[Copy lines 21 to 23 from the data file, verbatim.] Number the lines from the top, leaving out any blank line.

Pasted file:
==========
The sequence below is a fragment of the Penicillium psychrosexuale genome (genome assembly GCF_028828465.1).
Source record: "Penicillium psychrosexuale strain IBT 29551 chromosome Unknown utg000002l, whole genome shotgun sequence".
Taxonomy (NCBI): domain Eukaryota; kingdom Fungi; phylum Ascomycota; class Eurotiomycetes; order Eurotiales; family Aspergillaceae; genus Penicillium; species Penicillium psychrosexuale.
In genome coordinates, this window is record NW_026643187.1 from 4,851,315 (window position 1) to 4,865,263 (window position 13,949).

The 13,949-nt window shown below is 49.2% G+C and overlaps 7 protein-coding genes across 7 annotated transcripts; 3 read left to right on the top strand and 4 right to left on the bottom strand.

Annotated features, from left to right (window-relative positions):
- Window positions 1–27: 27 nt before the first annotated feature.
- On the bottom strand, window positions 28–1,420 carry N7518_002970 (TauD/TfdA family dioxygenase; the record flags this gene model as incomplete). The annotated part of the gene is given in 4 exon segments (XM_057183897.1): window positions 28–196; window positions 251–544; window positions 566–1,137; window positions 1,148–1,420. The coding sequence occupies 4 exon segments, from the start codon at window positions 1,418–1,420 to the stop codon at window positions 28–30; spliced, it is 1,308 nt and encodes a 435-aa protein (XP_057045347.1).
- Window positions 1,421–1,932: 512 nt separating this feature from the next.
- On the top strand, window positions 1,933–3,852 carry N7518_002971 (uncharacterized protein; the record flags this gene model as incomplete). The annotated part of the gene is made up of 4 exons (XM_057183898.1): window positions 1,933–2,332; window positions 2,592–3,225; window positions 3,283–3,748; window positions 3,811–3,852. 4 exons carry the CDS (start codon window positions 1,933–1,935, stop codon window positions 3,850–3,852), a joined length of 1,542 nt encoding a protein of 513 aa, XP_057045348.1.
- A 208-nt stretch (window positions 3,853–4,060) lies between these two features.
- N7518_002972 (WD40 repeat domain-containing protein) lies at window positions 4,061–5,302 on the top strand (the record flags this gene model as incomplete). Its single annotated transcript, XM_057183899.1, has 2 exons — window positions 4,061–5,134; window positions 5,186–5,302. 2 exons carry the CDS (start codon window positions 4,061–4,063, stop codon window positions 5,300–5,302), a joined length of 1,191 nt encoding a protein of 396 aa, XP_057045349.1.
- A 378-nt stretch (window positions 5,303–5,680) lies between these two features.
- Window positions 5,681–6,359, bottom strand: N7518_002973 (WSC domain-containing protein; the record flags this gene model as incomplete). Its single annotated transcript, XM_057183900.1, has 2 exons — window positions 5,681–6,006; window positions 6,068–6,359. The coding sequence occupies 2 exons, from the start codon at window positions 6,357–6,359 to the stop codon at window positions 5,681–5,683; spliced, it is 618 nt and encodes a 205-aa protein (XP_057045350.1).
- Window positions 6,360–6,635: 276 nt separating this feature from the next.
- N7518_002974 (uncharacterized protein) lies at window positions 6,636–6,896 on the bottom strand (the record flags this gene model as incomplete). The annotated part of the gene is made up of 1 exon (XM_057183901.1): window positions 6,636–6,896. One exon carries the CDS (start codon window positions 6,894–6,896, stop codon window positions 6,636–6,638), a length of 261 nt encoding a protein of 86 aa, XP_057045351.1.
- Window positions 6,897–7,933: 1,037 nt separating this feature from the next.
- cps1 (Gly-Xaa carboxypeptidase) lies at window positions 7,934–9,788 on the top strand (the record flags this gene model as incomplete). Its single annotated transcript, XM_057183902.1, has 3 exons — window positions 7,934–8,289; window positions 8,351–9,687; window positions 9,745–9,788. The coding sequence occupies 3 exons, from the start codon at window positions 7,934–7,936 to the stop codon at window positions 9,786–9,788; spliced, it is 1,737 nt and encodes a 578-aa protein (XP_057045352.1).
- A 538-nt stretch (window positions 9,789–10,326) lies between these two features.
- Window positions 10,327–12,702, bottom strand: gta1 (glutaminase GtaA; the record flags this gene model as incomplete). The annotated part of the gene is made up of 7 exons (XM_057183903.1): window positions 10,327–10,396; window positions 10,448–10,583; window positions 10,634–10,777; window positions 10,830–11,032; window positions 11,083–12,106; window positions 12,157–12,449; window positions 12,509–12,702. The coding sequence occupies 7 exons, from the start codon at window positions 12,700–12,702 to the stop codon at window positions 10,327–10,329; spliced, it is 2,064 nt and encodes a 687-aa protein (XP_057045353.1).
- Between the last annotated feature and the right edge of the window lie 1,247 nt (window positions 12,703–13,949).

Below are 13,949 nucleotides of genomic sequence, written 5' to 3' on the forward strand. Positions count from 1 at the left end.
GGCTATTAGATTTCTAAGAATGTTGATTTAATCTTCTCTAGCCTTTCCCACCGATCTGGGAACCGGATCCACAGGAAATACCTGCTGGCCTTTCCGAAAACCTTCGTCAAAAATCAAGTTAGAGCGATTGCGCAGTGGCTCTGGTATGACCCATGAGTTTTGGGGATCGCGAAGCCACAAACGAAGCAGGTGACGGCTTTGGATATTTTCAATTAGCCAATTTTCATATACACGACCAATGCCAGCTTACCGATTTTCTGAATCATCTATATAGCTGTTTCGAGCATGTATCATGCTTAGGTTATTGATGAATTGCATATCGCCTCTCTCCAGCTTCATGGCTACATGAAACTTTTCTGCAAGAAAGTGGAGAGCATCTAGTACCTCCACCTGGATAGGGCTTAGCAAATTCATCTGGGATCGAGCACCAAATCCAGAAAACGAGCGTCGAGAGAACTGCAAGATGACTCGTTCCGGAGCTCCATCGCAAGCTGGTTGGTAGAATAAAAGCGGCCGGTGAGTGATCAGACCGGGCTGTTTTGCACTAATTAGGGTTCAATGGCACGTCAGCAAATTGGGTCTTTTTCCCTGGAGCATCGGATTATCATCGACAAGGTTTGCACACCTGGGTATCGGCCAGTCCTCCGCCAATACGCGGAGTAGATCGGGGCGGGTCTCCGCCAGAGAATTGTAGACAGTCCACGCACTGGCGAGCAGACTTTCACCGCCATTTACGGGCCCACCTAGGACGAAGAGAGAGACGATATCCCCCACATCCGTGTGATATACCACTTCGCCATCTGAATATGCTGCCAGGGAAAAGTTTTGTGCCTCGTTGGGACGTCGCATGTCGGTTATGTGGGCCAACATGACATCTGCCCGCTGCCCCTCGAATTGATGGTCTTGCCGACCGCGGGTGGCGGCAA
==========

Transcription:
- Between the last annotated feature and the right edge of the window lie 1,247 nt (window positions 12,703–13,949).

Below are 13,949 nucleotides of genomic sequence, written 5' to 3' on the forward strand. Positions count from 1 at the left end.
GGCTATTAGATTTCTAAGAATGTTGATTTAATCTTCTCTAGCCTTTCCCACCGATCTGGGAACCGGATCCACAGGAAATACCTGCTGGCCTTTCCGAAAACCTTCGTCAAAAATCAAGTTAGAGCGATTGCGCAGTGGCTCTGGTATGACCCATGAGTTTTGGGGATCGCGAAGCCACAAACGAAGCAGGTGACGGCTTTGGATATTTTCAATTAGCCAATTTTCATATACACGACCAATGCCAGCTTACCGATTTTCTGAATCATCTATATAGCTGTTTCGAGCATGTATCATGCTTAGGTTATTGATGAATTGCATATCGCCTCTCTCCAGCTTCATGGCTACATGAAACTTTTCTGCAAGAAAGTGGAGAGCATCTAGTACCTCCACCTGGATAGGGCTTAGCAAATTCATCTGGGATCGAGCACCAAATCCAGAAAACGAGCGTCGAGAGAACTGCAAGATGACTCGTTCCGGAGCTCCATCGCAAGCTGGTTGGTAGAATAAAAGCGGCCGGTGAGTGATCAGACCGGGCTGTTTTGCACTAATTAGGGTTCAATGGCACGTCAGCAAATTGGGTCTTTTTCCCTGGAGCATCGGATTATCATCGACAAGGTTTGCACACCTGGGTATCGGCCAGTCCTCCGCCAATACGCGGAGTAGATCGGGGCGGGTCTCCGCCAGAGAATTGTAGACAGTCCACGCACTGGCGAGCAGACTTTCACCGCCATTTACGGGCCCACCTAGGACGAAGAGAGAGACGATATCCCCCACATCCGTGTGATATACCACTTCGCCATCTGAATATGCTGCCAGGGAAAAGTTTTGTGCCTCGTTGGGACGTCGCATGTCGGTTATGTGGGCCAACATGACATCTGCCCGCTGCCCCTCGAATTGATGGTCTTGCCGACCGCGGGTGGCGGCAA